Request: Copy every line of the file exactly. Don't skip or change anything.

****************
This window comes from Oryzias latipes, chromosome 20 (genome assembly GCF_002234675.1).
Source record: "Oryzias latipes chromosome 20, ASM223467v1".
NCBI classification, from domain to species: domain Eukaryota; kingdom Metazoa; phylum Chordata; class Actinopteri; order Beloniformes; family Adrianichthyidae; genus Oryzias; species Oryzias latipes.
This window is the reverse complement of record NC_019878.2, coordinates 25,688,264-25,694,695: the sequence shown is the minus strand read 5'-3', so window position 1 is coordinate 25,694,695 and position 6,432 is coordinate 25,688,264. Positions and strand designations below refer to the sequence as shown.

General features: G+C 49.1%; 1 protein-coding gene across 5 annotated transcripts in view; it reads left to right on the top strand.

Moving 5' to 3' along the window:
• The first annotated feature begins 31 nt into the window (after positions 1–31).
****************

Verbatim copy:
This window comes from Oryzias latipes, chromosome 20 (genome assembly GCF_002234675.1).
Source record: "Oryzias latipes chromosome 20, ASM223467v1".
NCBI classification, from domain to species: domain Eukaryota; kingdom Metazoa; phylum Chordata; class Actinopteri; order Beloniformes; family Adrianichthyidae; genus Oryzias; species Oryzias latipes.
This window is the reverse complement of record NC_019878.2, coordinates 25,688,264-25,694,695: the sequence shown is the minus strand read 5'-3', so window position 1 is coordinate 25,694,695 and position 6,432 is coordinate 25,688,264. Positions and strand designations below refer to the sequence as shown.

General features: G+C 49.1%; 1 protein-coding gene across 5 annotated transcripts in view; it reads left to right on the top strand.

Moving 5' to 3' along the window:
• The first annotated feature begins 31 nt into the window (after positions 1–31).